With so many complex statistics out there, I wondered if there was an easier way to project winning percentage or runs, a way that is simple yet more complex than Bill James’ classic Pythagorean Win Expectancy. To create a statistic like that, I would have to create one comprehensive stat for offense and one for pitching. Ultimately, I came up with the following and named them “Run Value” and “Pitching Run Value,” respectively.
RVAL = ( ( TB + BB – SO )/4) + RBI + HR
PRVAL = ( ( ( H + BB – SO )/4 ) + HR) x FIP
These two metrics are used for teams. In the batting RVal formula, the higher the better. I tried to get down to the pure number of runs that a player or team produces by using the very relaxed definition of a run being four bases. In the pitching PRVal formula, the lower the better. I did something very similar to the batting stat by trying to get the pure run total. I then put the two stats into the win expectancy formula:
RVALWinExp = RVal^1.83 / ( RVal^1.83 + PRVal^1.83)
I then ran a program in R to see how closely this stat correlates to actual team win percentage for all teams from the 1998 season through the 2018 season. In addition, I tested to see how Bill James’ win expectancy formula correlates to team win percentage over the same period of time. The results are below.
Bill James’ expected W.L.% → Actual W.L.%
r squared = .88
standard error = .0247
RVal W.L.% → Actual W.L.%
r squared = .853
standard error = .0273
Since I found that my stat had pretty good correlation to team win percentage, I decided to figure out if the offensive RVAL was better than pitching PRVAL or vice versa. So I tested RVAL against runs scored and PRVAL against runs against. The results are below:
RVAL → Runs Scored
r squared = .947
standard error = 22.8
PRVAL → Runs Against
r squared = .815
standard error = 94.7
The graphs and stats show that the offensive statistic is much more accurate than the pitching stat, and since I was getting such good results with the offensive stat, I decided to test it further, this time against a currently popular measurement of offensive production in Base Runs. The results are pictured below:
Base Runs → Runs
r squared = .927
standard error = 21.9
My stat had a higher r squared value by .02, which indicates that my statistic is about as good as Base Runs. I realized that my stat must have some sort of significance to be this accurate in predicting runs. I then took a look at a histogram of RVAL and compared it to a histogram of Runs and saw that RVAL was too high and too spread out to mirror a distribution of runs. This is what it looked like:
I then found the mean of the runs data and scaled RVAL down so that the centers of each distribution were the same. I then adjusted the data by shrinking the standard deviation to look similar to the histogram of runs and ended up with the following equation:
AdjustedRVAL = (RVAL/1.753685) – ( ( RVAL-745.1053 ) / 5)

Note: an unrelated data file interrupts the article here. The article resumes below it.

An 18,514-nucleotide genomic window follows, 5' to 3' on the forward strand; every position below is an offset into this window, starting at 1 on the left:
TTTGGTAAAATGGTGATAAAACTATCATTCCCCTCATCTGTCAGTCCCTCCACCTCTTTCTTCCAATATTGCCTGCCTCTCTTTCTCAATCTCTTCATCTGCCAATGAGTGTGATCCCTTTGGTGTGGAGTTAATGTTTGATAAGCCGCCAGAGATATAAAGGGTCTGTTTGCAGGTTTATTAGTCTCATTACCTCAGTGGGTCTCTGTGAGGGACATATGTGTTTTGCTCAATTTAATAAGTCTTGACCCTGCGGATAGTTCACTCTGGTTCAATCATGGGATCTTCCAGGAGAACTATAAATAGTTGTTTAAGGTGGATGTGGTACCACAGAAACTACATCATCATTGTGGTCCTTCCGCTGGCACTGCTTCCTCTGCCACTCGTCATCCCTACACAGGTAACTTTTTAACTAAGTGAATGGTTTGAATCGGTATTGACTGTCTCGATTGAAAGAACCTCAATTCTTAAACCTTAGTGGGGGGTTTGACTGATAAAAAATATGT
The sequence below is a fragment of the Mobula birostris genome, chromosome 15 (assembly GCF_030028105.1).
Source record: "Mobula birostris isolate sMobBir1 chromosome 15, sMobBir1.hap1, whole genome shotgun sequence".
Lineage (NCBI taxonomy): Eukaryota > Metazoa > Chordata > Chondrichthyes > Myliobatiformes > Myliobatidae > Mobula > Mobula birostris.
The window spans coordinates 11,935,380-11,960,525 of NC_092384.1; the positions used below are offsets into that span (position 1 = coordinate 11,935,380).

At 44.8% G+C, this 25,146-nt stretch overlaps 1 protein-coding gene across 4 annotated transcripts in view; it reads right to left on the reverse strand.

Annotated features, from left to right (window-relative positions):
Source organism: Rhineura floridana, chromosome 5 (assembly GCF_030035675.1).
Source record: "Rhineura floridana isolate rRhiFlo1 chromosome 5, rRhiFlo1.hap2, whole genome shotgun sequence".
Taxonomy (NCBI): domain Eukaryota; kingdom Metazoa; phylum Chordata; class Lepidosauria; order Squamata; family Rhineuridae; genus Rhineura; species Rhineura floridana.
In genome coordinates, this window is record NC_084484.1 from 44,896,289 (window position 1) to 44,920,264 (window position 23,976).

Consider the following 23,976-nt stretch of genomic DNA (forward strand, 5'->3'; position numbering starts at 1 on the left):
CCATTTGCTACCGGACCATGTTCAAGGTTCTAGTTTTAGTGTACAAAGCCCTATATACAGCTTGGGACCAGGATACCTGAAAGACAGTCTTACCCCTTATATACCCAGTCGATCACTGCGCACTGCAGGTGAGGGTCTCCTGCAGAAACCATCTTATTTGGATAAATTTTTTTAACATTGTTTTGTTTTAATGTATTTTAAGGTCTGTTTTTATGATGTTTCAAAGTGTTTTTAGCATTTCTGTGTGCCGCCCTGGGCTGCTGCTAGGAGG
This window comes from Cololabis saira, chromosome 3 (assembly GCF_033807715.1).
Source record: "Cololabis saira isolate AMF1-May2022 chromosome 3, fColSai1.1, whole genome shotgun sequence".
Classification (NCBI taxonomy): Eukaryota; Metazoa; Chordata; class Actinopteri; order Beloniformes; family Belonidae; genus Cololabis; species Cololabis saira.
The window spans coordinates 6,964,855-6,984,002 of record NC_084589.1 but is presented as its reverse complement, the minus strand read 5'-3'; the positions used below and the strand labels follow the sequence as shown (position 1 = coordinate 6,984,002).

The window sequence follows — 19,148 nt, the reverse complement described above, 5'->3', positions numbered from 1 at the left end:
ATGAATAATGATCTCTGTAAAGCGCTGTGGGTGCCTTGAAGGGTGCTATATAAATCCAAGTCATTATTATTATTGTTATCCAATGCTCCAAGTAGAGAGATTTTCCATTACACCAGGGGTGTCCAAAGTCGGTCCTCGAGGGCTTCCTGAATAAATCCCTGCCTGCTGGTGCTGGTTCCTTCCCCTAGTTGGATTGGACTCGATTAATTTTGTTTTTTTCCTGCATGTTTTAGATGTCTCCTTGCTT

This new formula divides each value to make the mean of the data the same as the mean of the runs data and then subtracts one-fifth of the difference between the value and the mean of the data. That means that it moves each data point one fifth of the way closer to the mean, bringing the data closer together. Comparing the two histograms again, I found this:
The new standard error for AdjustedRVAL was 18.2 and the r squared value remained the same. Now that these distributions look very similar to one another, I could see that my statistic pretty accurately predicts team runs scored. I now went back to the pitching statistic, PRVAL, because it’s results weren’t terrible, so I tried to do something with it. I looked at the histogram:
I already adjusted the mean of the data, which is why it seems centered in the mid-700s. I then did the same thing as I did to RVAL and brought the data closer together and ended up with the equation below:
AdjustedPRVAL = (PRVAL/2.2173) – ((PRVAL – 744.31)/1.6)
This equation gave me the following comparison:
The new standard deviation of the PRVAL was 35.5 and the r squared value remained the same. This depiction of the adjusted pitching statistics shows a pretty good relationship between it and runs against for teams dating back to 1998. The relationship is not as strong given the r squared of .815, but not too shabby.
After creating this statistic and testing it out, I have found that it doesn’t take a complicated metric to accurately make predictions, as even simple stats created by trial and error can have interesting outcomes. I plan to continue to use this statistic and test its accuracy, and I also am developing a version that can be applied specifically to position players as well.
I am a High School Senior at Xaverian Brothers High School in Massachusetts. I am a sabermetrics enthusiast and Red Sox Diehard. I love Moneyball and I have created my own custom statistics. I also use R to analyze baseball stats and am currently learning Java in AP Computer Science.